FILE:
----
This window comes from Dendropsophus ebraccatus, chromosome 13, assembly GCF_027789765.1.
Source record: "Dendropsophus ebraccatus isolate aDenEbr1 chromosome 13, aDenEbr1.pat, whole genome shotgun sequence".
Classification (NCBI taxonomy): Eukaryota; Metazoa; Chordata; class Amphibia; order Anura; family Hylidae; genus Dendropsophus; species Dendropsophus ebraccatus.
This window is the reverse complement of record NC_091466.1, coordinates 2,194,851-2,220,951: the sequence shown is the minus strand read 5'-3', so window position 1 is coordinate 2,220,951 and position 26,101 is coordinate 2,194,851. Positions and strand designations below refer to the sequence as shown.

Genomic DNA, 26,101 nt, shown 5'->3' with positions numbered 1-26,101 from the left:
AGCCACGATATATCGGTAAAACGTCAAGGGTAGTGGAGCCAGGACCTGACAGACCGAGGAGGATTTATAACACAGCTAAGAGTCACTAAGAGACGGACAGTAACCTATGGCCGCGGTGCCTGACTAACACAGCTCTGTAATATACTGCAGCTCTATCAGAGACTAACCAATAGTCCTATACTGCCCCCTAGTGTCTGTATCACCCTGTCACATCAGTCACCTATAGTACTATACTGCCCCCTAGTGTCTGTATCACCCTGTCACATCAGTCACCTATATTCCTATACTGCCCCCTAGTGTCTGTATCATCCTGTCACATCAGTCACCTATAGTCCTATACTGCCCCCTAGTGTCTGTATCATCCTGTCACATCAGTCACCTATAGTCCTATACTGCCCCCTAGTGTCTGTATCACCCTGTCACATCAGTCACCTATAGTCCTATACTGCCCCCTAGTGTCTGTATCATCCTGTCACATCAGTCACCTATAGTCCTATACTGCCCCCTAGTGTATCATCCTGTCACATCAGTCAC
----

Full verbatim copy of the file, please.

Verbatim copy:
This window comes from Dendropsophus ebraccatus, chromosome 13, assembly GCF_027789765.1.
Source record: "Dendropsophus ebraccatus isolate aDenEbr1 chromosome 13, aDenEbr1.pat, whole genome shotgun sequence".
Classification (NCBI taxonomy): Eukaryota; Metazoa; Chordata; class Amphibia; order Anura; family Hylidae; genus Dendropsophus; species Dendropsophus ebraccatus.
This window is the reverse complement of record NC_091466.1, coordinates 2,194,851-2,220,951: the sequence shown is the minus strand read 5'-3', so window position 1 is coordinate 2,220,951 and position 26,101 is coordinate 2,194,851. Positions and strand designations below refer to the sequence as shown.

Genomic DNA, 26,101 nt, shown 5'->3' with positions numbered 1-26,101 from the left:
AGCCACGATATATCGGTAAAACGTCAAGGGTAGTGGAGCCAGGACCTGACAGACCGAGGAGGATTTATAACACAGCTAAGAGTCACTAAGAGACGGACAGTAACCTATGGCCGCGGTGCCTGACTAACACAGCTCTGTAATATACTGCAGCTCTATCAGAGACTAACCAATAGTCCTATACTGCCCCCTAGTGTCTGTATCACCCTGTCACATCAGTCACCTATAGTACTATACTGCCCCCTAGTGTCTGTATCACCCTGTCACATCAGTCACCTATATTCCTATACTGCCCCCTAGTGTCTGTATCATCCTGTCACATCAGTCACCTATAGTCCTATACTGCCCCCTAGTGTCTGTATCATCCTGTCACATCAGTCACCTATAGTCCTATACTGCCCCCTAGTGTCTGTATCACCCTGTCACATCAGTCACCTATAGTCCTATACTGCCCCCTAGTGTCTGTATCATCCTGTCACATCAGTCACCTATAGTCCTATACTGCCCCCTAGTGTATCATCCTGTCACATCAGTCAC